Governor’s office helps farmer resolve drainage issues with DU
LETCHER—When Ed Blindauer noticed an abnormally high amount of standing water in his Letcher crop field over the past few weeks, he knew something was awry.
The high level of water in his field a few weeks ago prompted the farmer to survey his land, located roughly 2.5 miles northeast of Letcher. In the process, he discovered a ditch plug—which is a small dam—built in the adjacent field.
"Last year, we thought the water in our field was kind of high, but we never looked into why that was," Blindauer said. "But this year, the water was a foot higher, so we went to survey the land and saw a ditch plug in the field directly next to ours."
Upon further investigation, Blindauer learned that the ditch plug was built by Ducks Unlimited, a nonprofit organization dedicated to conserving wetlands for waterfowl and wildlife.
"I was never provided any information that they were going to build a dam on the land next to mine," Blindauer said of Ducks Unlimited.
After Blindauer called the governor's office roughly two weeks ago, he began communicating with Ducks Unlimited to work on an agreement. When Johann Walker, Ducks Unlimited director of conservation programs for North Dakota, South Dakota and Montana, received a formal complaint from the South Dakota Department of Environment and Natural Resources over a week ago, he had already reached an agreement with Blindauer to deconstruct the dam that's been the root of his concern.
"Ever since they got this done, it's really helped, because the water is about a foot lower than what it was," Blindauer said of Ducks Unlimited response to the dam.
But Walker said it's an open debate as to whether the dam was responsible for raising water on Blindauer's land. Rather, he pointed to Mother Nature.
"The extraordinary weather that area has had, with all of the heavy rainfall and snow this year, it's hard to believe that ditch plug would be the cause of Mr. Blindauer's water drainage issues," Walker said. "When we sent our biologists down there to assess the issue, they said it was not likely we were putting any water on his land."
Because of the dam's location, Blindauer alleges the plug is responsible for slowing the natural drainage path for the water his field accrues.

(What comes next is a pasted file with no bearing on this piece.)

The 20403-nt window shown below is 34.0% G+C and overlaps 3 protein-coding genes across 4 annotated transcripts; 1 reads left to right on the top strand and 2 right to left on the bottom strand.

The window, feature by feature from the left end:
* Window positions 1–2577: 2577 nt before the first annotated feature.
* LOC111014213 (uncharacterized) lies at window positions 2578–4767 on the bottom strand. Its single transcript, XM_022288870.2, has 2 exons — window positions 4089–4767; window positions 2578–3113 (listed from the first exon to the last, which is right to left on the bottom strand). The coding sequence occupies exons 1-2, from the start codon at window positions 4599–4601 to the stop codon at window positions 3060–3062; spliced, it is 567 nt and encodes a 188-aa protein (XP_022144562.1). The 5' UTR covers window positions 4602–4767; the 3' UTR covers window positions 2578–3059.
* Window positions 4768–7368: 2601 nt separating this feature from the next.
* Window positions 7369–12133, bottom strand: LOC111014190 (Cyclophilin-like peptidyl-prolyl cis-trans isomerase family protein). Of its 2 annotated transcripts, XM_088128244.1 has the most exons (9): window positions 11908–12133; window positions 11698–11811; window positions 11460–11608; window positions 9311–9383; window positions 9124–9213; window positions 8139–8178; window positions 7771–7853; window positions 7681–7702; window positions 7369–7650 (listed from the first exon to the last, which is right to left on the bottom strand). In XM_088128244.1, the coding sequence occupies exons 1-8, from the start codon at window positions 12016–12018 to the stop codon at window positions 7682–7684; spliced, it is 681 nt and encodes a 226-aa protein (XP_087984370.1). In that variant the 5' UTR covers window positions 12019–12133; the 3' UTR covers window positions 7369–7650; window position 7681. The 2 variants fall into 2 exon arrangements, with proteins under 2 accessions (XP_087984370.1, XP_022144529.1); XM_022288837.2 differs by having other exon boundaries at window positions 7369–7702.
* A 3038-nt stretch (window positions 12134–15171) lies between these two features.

According to Walker, Ducks Unlimited purchased the piece of land in Letcher roughly two years ago to restore a wetland basin on the property to help graze wildlife, chiefly waterfowl. The dam was constructed roughly a year ago, he said.
Walker said Blindauer shares part of a wetland basin with the Ducks Unlimited land, which he claims was not altered in any way.
"It just backed up water drainage for a whole group of people with land near me and the dam, and it's affecting all of us," Blindauer said. "It's holding up the whole show."
In response to Blindauer's concerns, Ducks Unlimited sent a contractor to the dam before the April 10 blizzard. Walker said the dam was then deconstructed, which put the drainage ditch back to its original state before the land purchase, hoping to alleviate Blindauer's concerns of the water backup on his adjacent field.
"These kind of situations where you have shared water basins and waterways can get a little sticky, but we always believe in working with our neighbors," Walker said. "The land is now at the place where it originally was, and we want to be good neighbors."
While Blindauer is pleased with the results after Ducks Unlimited deconstructed the original dam, he is left to try and make up for lost profits on his crop field that currently sits in a large pool of water.
"I understand people make mistakes, but I will have to pay for the damages to our land that I didn't cause," Blindauer said. "It's hard to make money as a farmer these days, and this just made it harder and took some profit away."